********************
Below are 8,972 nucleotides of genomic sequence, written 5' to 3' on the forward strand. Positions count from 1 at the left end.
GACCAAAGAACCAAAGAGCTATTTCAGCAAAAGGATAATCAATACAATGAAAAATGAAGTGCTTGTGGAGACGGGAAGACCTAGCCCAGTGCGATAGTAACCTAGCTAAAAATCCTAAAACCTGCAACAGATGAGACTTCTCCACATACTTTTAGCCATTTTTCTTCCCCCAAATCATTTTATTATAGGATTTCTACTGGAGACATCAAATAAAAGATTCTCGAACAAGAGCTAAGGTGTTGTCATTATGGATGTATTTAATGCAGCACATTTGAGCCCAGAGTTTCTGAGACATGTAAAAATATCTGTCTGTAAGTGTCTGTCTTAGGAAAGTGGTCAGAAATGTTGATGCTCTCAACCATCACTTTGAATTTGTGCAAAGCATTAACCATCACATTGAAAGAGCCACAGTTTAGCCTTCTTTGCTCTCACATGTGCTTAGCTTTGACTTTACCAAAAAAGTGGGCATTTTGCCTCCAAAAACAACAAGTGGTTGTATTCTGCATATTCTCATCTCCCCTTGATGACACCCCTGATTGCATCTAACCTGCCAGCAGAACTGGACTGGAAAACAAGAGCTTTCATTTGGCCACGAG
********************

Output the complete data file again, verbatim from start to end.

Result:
Below are 8,972 nucleotides of genomic sequence, written 5' to 3' on the forward strand. Positions count from 1 at the left end.
GACCAAAGAACCAAAGAGCTATTTCAGCAAAAGGATAATCAATACAATGAAAAATGAAGTGCTTGTGGAGACGGGAAGACCTAGCCCAGTGCGATAGTAACCTAGCTAAAAATCCTAAAACCTGCAACAGATGAGACTTCTCCACATACTTTTAGCCATTTTTCTTCCCCCAAATCATTTTATTATAGGATTTCTACTGGAGACATCAAATAAAAGATTCTCGAACAAGAGCTAAGGTGTTGTCATTATGGATGTATTTAATGCAGCACATTTGAGCCCAGAGTTTCTGAGACATGTAAAAATATCTGTCTGTAAGTGTCTGTCTTAGGAAAGTGGTCAGAAATGTTGATGCTCTCAACCATCACTTTGAATTTGTGCAAAGCATTAACCATCACATTGAAAGAGCCACAGTTTAGCCTTCTTTGCTCTCACATGTGCTTAGCTTTGACTTTACCAAAAAAGTGGGCATTTTGCCTCCAAAAACAACAAGTGGTTGTATTCTGCATATTCTCATCTCCCCTTGATGACACCCCTGATTGCATCTAACCTGCCAGCAGAACTGGACTGGAAAACAAGAGCTTTCATTTGGCCACGAG